Wednesday, June 25, 2008
Bartlett Cove is near Gustavus at the southern end of Glacier Bay and is about where Vancouver reported seeing the ice front when he passed in 1792. Today, you must head fifty miles or so up into Muir and Tarr Inlets to find glaciers that reach tidewater - an impressive retreat of the ice over a few hundred years. The advance of glaciers down Glacier Bay occurred during the so-called Little Ice Age of the middle part of the last millennium and this rapid melting began before industrial CO2 emissions began to rise. It is neither proof, nor disproof, of human caused climate changes - although both sides cynically use it to their advantage. It simply underscores the complexity of our climate system and the importance of recognizing long term variability in natural systems.
Large glaciers are heavy and press the earth's crust downward. When the ice melts, the crust rebounds, often quite quickly. This is a major influence on Glacier Bay's shoreline - Bartlett Cove may be shooting upward an inch or more a year (which translates to about 10 feet in the last century). This is hard to distinguish in an area subject to large tides and storms, but over time it lifts old shorelines and beaches out of the sea. In Bartlett Cove, the old shoreline marches up into the forest, or conversely, the forest appears to be marching out onto the shore. Grasses begin to occupy the areas removed from the influence of the highest tides and then eventually alder and then conifers appear.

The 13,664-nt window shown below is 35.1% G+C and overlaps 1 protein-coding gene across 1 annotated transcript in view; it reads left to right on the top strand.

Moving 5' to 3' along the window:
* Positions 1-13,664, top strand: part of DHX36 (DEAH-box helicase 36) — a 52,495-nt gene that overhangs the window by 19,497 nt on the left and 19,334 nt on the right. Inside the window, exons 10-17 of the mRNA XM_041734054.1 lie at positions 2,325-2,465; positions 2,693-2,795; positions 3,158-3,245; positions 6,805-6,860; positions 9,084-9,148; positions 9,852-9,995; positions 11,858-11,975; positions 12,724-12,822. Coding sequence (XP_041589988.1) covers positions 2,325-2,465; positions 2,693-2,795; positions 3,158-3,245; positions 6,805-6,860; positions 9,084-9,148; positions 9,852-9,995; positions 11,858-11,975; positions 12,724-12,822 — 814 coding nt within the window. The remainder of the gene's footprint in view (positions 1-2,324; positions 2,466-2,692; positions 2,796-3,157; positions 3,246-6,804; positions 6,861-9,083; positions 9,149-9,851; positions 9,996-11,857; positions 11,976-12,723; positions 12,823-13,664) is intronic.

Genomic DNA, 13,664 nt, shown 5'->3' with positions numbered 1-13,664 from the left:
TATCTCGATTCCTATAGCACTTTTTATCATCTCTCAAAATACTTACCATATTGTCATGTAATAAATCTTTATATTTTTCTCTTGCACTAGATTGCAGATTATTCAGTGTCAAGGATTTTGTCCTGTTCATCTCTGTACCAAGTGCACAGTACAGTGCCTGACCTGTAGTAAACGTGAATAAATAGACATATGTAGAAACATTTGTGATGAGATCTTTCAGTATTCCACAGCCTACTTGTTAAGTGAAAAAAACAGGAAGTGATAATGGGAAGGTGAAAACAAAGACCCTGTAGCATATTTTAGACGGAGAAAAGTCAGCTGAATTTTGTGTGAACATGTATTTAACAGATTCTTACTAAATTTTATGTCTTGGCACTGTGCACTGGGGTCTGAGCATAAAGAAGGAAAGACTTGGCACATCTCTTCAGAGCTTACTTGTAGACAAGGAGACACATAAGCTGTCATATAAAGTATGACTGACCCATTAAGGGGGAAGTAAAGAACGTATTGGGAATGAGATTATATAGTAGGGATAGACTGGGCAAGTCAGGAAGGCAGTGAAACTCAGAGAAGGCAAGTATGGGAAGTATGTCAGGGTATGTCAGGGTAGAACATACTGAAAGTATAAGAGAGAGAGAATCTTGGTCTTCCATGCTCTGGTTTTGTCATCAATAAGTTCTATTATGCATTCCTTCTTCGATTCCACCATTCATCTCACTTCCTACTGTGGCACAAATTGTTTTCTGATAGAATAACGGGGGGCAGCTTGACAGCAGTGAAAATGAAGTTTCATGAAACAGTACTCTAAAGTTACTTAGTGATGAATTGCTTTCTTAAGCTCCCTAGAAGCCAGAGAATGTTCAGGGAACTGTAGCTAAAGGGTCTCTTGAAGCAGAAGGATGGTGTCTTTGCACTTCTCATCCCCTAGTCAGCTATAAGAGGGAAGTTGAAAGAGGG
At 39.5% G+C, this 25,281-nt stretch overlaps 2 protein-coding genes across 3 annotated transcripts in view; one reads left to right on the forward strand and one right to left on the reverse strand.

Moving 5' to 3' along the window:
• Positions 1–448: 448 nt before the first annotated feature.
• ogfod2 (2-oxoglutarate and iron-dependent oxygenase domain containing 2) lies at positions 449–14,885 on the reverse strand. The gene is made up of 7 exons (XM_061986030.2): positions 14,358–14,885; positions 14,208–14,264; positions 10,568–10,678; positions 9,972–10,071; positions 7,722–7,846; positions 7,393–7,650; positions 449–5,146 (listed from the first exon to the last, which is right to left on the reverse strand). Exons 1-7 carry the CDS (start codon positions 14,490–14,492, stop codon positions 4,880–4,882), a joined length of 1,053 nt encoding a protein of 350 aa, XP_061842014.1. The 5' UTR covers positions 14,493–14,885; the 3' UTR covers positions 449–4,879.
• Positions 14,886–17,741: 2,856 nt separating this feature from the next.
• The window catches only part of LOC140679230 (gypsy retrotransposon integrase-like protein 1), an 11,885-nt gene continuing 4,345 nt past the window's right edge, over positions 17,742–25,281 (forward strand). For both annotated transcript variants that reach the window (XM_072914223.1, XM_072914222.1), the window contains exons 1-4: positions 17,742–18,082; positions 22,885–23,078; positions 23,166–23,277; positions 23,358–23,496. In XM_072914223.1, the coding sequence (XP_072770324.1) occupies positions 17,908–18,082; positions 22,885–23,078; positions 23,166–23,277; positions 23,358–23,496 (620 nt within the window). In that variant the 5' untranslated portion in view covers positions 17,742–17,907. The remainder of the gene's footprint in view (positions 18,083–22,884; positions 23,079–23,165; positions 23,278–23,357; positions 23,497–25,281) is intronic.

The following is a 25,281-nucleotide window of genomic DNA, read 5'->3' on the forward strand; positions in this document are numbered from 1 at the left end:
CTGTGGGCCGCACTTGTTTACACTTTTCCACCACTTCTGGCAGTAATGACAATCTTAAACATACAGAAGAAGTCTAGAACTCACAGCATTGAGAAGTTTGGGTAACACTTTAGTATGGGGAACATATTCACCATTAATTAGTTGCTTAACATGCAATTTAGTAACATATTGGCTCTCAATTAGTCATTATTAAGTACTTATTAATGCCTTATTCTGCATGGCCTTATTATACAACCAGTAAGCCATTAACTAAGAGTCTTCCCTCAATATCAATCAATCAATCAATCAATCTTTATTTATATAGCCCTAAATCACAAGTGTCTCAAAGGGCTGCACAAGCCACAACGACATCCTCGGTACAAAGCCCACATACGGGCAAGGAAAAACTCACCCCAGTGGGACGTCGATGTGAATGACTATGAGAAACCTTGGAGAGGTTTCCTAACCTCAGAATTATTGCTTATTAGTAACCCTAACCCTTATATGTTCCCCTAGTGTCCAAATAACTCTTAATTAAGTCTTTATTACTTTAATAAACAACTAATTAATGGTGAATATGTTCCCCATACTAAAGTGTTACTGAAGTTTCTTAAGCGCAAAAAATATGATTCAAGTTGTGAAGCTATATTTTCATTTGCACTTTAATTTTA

In an era of concern about increasing sea level, it is ironic to be visiting shorelines that are rising faster than the ocean. These shorelines remind me of those I saw on Lake Huron in May, where water levels have also been falling. I'll have to wait until the Kenai Peninsula to look at shorelines where sea level has actually risen.